Attachments in your content model

Fundamentally, everything in Cloud CMS is JSON. JSON is simply scalar properties (text, numbers, etc). There isn't a way to represent binary data in pure JSON apart from getting into some very awkward encodings. So we don't go that route.

Rather, we use attachments. An attachment is a binary object that is part of the Node but isn't on the JSON. If you upload a binary object (such as a Word document or an image) to Cloud CMS, you'll see that it gives you a Node which is a JSON document and also has a single binary attachment called "default". The UI lets you preview the binary attachment. You can also add more attachments using the Attachments page on the left-hand side.

In this way, any Node can have zero or more attachments. The primary attachment is the "default" one but you can add others. Thumbnails are a really good use case for this where you might have many different attachments for your thumbnails of various sizes. For example, you might have "thumb256", "ipad320", etc. Each attachment can have a different mimetype and be of a different size.

So that's the foundation. Where your binary data and JSON all live on the same node.

Another way to do this is to use relator properties to relate two separate nodes together. Our customers use this feature to support the case where you might want to have a form with a control on it that lets you select from existing images or content items (such as picking images from an image library). Or connecting chapters to a book. For example, the idea might be that node #1 (library) relates to a node #2 (an image). Node #2 is just a normal node with a default attachment that is it's image. However, the virtue of being a separate node allows it to have it's own security context (access rights, who can see it, what they can do with it) and be re-used and shared across lots of libraries.

To achieve this, we offer relator properties. This is covered in good detail here:

Which way to go (using attachments or using relator properties to connect disparate nodes) is up to you.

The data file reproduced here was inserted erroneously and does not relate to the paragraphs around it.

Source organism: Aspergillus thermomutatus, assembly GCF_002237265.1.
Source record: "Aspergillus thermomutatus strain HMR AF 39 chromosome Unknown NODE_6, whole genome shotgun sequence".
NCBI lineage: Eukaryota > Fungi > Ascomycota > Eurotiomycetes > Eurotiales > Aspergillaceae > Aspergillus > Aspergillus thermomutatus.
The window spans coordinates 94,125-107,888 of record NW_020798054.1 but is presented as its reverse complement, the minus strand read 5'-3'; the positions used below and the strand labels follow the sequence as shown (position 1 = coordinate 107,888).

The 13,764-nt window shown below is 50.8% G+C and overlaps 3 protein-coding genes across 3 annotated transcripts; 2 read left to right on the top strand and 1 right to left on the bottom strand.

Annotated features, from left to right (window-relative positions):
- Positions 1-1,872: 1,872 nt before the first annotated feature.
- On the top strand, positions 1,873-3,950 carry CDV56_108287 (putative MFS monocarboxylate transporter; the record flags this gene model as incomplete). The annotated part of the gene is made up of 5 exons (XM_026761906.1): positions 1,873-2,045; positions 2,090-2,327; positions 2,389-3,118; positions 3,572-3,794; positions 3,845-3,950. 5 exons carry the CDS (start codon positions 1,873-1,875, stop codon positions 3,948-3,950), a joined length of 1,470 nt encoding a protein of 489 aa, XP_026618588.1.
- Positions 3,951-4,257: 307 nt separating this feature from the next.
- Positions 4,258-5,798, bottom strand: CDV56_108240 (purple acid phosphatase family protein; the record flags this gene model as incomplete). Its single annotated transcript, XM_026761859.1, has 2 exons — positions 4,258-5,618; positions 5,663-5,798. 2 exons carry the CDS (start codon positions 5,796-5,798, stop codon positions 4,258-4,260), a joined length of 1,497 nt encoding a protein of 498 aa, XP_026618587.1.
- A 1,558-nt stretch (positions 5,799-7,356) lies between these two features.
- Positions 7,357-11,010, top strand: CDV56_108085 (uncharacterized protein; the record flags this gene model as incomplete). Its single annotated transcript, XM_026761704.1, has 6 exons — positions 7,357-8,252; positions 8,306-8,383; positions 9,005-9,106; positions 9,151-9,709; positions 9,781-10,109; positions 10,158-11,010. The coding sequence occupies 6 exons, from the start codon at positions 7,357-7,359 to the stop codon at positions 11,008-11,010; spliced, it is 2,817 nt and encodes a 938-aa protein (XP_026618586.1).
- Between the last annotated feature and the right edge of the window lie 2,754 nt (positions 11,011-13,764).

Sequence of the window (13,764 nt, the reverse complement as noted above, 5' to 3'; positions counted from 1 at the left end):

In terms of the JS API to upload attachments, here are a few places to get a sense of things:

The JS API provides some minimal methods to upload and download. In general, to truly upload and download interesting content, you'll need to fire off your own HTTP POSTs to create your own attachments:


Simply post your content there and it'll be available with the attachment ID that you specify.

Finally, you may want to take a look at the Thumbnailable Feature:

The f:thumbnailable feature lets you define content types that have an automatic behavior so that thumbnails are auto-generated for you whenever the "default" attachment changes. That way, your end users just upload a new version of an image and all of the thumbnails are pre-generated for you at commit time.

Cloud CMS supports this kind of prescriptive generation of Thumbnails using features (we're very big on content modeling). It also supports dynamic or runtime / lazy generation using a URL pattern:

i.e. GET{repositoryId}/branches/{branchId}/nodes/{nodeId}attachments/{attachmentId}/preview/{newAttachmentId}?size={size}&mimetype={mimetype}

There are more switches and things you can provide, but the basic idea is that Cloud CMS checks to see if the thumbnail attachment exists. If not, it generates it for you on the fly. Cloud CMS also handles mimetype conversions so if you have, say, a Word document, it'll generate thumbnails for you by handling the intermediate page conversions to PDF and then to JPG (or whatever type you specify).